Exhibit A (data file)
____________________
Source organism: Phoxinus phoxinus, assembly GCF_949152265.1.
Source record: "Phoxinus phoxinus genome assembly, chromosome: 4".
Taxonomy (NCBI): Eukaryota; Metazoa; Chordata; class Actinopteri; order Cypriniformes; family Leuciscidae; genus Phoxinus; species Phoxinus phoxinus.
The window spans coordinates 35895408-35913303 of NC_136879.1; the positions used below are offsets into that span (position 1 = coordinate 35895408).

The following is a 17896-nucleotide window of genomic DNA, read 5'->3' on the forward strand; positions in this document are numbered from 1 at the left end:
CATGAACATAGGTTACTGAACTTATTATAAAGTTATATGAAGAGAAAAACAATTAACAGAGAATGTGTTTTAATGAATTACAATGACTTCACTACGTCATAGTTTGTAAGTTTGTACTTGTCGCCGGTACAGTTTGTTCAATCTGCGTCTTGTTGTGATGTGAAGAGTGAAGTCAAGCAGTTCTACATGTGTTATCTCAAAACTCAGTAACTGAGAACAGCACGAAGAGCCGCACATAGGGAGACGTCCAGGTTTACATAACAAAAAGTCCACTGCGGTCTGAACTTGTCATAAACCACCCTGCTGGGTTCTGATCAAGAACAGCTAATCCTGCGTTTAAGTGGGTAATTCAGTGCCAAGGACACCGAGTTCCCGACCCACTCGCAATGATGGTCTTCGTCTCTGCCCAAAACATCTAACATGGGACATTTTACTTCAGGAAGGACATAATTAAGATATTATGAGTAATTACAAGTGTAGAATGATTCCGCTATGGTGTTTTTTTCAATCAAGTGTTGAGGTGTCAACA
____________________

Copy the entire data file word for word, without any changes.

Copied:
Source organism: Phoxinus phoxinus, assembly GCF_949152265.1.
Source record: "Phoxinus phoxinus genome assembly, chromosome: 4".
Taxonomy (NCBI): Eukaryota; Metazoa; Chordata; class Actinopteri; order Cypriniformes; family Leuciscidae; genus Phoxinus; species Phoxinus phoxinus.
The window spans coordinates 35895408-35913303 of NC_136879.1; the positions used below are offsets into that span (position 1 = coordinate 35895408).

The following is a 17896-nucleotide window of genomic DNA, read 5'->3' on the forward strand; positions in this document are numbered from 1 at the left end:
CATGAACATAGGTTACTGAACTTATTATAAAGTTATATGAAGAGAAAAACAATTAACAGAGAATGTGTTTTAATGAATTACAATGACTTCACTACGTCATAGTTTGTAAGTTTGTACTTGTCGCCGGTACAGTTTGTTCAATCTGCGTCTTGTTGTGATGTGAAGAGTGAAGTCAAGCAGTTCTACATGTGTTATCTCAAAACTCAGTAACTGAGAACAGCACGAAGAGCCGCACATAGGGAGACGTCCAGGTTTACATAACAAAAAGTCCACTGCGGTCTGAACTTGTCATAAACCACCCTGCTGGGTTCTGATCAAGAACAGCTAATCCTGCGTTTAAGTGGGTAATTCAGTGCCAAGGACACCGAGTTCCCGACCCACTCGCAATGATGGTCTTCGTCTCTGCCCAAAACATCTAACATGGGACATTTTACTTCAGGAAGGACATAATTAAGATATTATGAGTAATTACAAGTGTAGAATGATTCCGCTATGGTGTTTTTTTCAATCAAGTGTTGAGGTGTCAACA